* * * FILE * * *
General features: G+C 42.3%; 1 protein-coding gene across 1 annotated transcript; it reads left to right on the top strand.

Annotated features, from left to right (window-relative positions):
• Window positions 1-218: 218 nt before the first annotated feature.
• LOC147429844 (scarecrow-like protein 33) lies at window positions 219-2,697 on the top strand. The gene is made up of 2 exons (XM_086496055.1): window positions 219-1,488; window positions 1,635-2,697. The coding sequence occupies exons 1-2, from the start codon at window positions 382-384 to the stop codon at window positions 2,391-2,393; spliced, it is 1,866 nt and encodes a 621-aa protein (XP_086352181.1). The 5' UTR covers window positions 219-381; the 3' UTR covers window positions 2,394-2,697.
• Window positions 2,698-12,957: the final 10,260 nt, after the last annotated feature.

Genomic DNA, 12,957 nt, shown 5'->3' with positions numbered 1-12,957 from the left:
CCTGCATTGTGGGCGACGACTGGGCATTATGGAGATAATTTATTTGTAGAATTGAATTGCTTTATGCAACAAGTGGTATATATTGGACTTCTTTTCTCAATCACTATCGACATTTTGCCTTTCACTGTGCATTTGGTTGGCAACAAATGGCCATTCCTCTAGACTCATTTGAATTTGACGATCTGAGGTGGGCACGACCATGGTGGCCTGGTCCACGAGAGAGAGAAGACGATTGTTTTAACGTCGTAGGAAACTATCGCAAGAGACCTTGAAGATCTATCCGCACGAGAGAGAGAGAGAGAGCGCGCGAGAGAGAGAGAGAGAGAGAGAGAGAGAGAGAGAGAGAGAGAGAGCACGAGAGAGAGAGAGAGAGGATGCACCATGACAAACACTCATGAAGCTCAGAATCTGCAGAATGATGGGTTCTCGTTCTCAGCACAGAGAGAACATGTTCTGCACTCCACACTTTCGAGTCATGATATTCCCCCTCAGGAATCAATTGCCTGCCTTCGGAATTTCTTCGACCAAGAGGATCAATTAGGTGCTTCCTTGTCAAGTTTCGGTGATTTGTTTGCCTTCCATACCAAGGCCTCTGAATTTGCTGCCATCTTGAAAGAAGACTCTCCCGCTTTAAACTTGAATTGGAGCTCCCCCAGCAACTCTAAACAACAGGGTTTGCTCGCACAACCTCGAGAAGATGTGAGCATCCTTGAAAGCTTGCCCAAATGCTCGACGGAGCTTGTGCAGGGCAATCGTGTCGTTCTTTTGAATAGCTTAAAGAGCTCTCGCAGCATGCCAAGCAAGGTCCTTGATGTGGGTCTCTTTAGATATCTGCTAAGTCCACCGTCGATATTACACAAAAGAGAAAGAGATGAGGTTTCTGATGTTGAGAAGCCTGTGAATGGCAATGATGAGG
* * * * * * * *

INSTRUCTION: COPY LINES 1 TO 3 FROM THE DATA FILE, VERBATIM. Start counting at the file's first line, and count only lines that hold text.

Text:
General features: G+C 42.3%; 1 protein-coding gene across 1 annotated transcript; it reads left to right on the top strand.

Annotated features, from left to right (window-relative positions):
• Window positions 1-218: 218 nt before the first annotated feature.